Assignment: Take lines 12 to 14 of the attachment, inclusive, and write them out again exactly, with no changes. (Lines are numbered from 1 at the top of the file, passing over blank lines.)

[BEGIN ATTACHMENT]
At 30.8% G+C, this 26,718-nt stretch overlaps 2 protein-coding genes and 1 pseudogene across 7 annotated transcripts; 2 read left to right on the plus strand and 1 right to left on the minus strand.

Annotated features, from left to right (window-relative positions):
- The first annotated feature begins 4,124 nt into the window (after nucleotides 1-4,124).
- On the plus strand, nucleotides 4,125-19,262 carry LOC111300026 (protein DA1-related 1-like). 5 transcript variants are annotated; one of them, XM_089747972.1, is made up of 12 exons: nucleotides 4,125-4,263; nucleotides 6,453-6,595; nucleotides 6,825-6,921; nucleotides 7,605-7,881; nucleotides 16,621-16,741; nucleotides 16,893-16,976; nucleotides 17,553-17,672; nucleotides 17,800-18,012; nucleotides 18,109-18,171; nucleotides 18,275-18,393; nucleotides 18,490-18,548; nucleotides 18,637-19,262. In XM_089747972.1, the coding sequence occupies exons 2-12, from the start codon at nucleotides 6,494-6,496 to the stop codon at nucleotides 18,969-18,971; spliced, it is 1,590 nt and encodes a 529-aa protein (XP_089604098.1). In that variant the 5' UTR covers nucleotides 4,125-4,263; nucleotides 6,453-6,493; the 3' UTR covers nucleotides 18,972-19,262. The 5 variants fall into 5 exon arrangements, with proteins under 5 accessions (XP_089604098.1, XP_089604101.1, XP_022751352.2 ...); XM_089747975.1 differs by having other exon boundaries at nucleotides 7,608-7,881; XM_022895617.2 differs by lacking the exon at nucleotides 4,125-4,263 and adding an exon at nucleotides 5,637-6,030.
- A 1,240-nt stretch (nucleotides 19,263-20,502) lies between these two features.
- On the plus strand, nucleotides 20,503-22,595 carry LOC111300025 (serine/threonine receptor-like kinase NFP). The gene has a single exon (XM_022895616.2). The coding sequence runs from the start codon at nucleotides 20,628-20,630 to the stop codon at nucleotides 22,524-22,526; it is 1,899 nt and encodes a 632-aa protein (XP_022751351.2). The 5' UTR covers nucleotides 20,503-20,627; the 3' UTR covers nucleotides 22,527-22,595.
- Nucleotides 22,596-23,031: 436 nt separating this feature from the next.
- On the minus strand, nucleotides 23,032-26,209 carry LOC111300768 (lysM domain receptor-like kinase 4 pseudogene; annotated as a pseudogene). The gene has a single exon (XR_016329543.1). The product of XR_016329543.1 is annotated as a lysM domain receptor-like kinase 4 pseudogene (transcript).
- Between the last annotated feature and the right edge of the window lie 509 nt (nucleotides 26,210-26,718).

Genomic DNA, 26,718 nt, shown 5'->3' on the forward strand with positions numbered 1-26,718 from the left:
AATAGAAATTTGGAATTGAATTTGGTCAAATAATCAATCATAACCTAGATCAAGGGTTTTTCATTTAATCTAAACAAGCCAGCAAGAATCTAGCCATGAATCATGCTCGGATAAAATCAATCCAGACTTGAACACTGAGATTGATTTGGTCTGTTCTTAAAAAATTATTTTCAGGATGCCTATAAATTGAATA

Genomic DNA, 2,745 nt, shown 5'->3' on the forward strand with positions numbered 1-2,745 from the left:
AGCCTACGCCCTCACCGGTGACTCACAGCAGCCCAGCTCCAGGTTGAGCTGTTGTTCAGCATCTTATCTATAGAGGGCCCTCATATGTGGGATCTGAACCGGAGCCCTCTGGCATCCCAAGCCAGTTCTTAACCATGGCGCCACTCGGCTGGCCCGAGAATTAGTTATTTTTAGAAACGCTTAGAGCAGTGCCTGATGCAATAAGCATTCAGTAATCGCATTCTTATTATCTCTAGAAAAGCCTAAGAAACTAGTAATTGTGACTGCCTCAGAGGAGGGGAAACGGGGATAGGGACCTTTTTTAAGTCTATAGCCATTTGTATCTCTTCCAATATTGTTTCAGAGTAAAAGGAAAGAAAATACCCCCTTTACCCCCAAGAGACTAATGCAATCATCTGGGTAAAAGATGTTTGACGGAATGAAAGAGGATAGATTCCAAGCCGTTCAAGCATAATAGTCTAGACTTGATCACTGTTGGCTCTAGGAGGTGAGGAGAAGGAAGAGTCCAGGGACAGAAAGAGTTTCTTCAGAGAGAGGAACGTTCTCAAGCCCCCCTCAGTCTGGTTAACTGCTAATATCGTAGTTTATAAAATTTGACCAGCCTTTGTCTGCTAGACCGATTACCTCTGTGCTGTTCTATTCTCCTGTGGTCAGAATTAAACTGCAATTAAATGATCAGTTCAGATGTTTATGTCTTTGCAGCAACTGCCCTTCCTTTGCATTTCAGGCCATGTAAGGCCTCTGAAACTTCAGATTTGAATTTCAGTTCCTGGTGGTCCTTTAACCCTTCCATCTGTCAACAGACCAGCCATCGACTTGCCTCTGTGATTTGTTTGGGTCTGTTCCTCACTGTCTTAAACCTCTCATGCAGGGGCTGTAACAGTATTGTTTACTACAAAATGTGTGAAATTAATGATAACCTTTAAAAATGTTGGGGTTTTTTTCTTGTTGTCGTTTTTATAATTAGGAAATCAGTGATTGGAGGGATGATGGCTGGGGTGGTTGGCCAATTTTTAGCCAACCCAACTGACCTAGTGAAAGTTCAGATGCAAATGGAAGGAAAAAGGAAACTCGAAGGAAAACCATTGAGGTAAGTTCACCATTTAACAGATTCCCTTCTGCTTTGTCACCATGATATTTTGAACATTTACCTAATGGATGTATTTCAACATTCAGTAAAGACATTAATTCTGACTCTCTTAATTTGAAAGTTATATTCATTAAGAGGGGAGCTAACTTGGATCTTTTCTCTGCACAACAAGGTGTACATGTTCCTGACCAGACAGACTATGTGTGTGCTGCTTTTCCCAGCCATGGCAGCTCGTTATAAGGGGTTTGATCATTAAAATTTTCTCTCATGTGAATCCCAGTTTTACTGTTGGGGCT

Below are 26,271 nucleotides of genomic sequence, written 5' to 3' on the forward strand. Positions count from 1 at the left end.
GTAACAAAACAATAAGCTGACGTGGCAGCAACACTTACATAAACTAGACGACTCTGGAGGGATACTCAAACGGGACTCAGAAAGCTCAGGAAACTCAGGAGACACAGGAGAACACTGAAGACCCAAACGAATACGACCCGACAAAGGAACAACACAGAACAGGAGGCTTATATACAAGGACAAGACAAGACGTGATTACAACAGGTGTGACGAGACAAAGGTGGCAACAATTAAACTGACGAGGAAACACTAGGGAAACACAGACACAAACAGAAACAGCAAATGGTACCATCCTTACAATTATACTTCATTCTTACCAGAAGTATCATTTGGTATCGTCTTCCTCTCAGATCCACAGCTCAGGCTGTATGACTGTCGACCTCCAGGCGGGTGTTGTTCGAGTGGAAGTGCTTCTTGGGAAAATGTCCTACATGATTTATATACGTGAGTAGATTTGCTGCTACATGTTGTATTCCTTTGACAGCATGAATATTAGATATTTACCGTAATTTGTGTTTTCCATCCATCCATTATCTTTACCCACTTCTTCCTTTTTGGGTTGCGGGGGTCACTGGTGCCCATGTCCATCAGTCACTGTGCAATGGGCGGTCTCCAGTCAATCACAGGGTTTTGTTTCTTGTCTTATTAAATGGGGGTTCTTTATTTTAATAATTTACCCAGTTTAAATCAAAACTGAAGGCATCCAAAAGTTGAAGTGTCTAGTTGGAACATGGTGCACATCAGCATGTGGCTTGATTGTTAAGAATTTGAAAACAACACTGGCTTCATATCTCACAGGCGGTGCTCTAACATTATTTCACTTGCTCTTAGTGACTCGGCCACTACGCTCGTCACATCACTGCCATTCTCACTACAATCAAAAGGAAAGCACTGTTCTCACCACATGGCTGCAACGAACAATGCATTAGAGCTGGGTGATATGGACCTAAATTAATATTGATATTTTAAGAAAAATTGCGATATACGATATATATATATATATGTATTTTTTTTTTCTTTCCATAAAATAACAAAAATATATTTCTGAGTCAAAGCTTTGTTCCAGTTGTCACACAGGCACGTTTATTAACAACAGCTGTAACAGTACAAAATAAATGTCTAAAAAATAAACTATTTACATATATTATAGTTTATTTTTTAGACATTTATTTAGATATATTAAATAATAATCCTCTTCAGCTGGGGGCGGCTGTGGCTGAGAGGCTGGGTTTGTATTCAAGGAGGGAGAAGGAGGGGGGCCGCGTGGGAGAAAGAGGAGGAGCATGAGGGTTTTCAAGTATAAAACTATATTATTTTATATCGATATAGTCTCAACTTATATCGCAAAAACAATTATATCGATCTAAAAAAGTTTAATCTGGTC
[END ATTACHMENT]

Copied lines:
Genomic DNA, 2,745 nt, shown 5'->3' on the forward strand with positions numbered 1-2,745 from the left:
AGCCTACGCCCTCACCGGTGACTCACAGCAGCCCAGCTCCAGGTTGAGCTGTTGTTCAGCATCTTATCTATAGAGGGCCCTCATATGTGGGATCTGAACCGGAGCCCTCTGGCATCCCAAGCCAGTTCTTAACCATGGCGCCACTCGGCTGGCCCGAGAATTAGTTATTTTTAGAAACGCTTAGAGCAGTGCCTGATGCAATAAGCATTCAGTAATCGCATTCTTATTATCTCTAGAAAAGCCTAAGAAACTAGTAATTGTGACTGCCTCAGAGGAGGGGAAACGGGGATAGGGACCTTTTTTAAGTCTATAGCCATTTGTATCTCTTCCAATATTGTTTCAGAGTAAAAGGAAAGAAAATACCCCCTTTACCCCCAAGAGACTAATGCAATCATCTGGGTAAAAGATGTTTGACGGAATGAAAGAGGATAGATTCCAAGCCGTTCAAGCATAATAGTCTAGACTTGATCACTGTTGGCTCTAGGAGGTGAGGAGAAGGAAGAGTCCAGGGACAGAAAGAGTTTCTTCAGAGAGAGGAACGTTCTCAAGCCCCCCTCAGTCTGGTTAACTGCTAATATCGTAGTTTATAAAATTTGACCAGCCTTTGTCTGCTAGACCGATTACCTCTGTGCTGTTCTATTCTCCTGTGGTCAGAATTAAACTGCAATTAAATGATCAGTTCAGATGTTTATGTCTTTGCAGCAACTGCCCTTCCTTTGCATTTCAGGCCATGTAAGGCCTCTGAAACTTCAGATTTGAATTTCAGTTCCTGGTGGTCCTTTAACCCTTCCATCTGTCAACAGACCAGCCATCGACTTGCCTCTGTGATTTGTTTGGGTCTGTTCCTCACTGTCTTAAACCTCTCATGCAGGGGCTGTAACAGTATTGTTTACTACAAAATGTGTGAAATTAATGATAACCTTTAAAAATGTTGGGGTTTTTTTCTTGTTGTCGTTTTTATAATTAGGAAATCAGTGATTGGAGGGATGATGGCTGGGGTGGTTGGCCAATTTTTAGCCAACCCAACTGACCTAGTGAAAGTTCAGATGCAAATGGAAGGAAAAAGGAAACTCGAAGGAAAACCATTGAGGTAAGTTCACCATTTAACAGATTCCCTTCTGCTTTGTCACCATGATATTTTGAACATTTACCTAATGGATGTATTTCAACATTCAGTAAAGACATTAATTCTGACTCTCTTAATTTGAAAGTTATATTCATTAAGAGGGGAGCTAACTTGGATCTTTTCTCTGCACAACAAGGTGTACATGTTCCTGACCAGACAGACTATGTGTGTGCTGCTTTTCCCAGCCATGGCAGCTCGTTATAAGGGGTTTGATCATTAAAATTTTCTCTCATGTGAATCCCAGTTTTACTGTTGGGGCT

Below are 26,271 nucleotides of genomic sequence, written 5' to 3' on the forward strand. Positions count from 1 at the left end.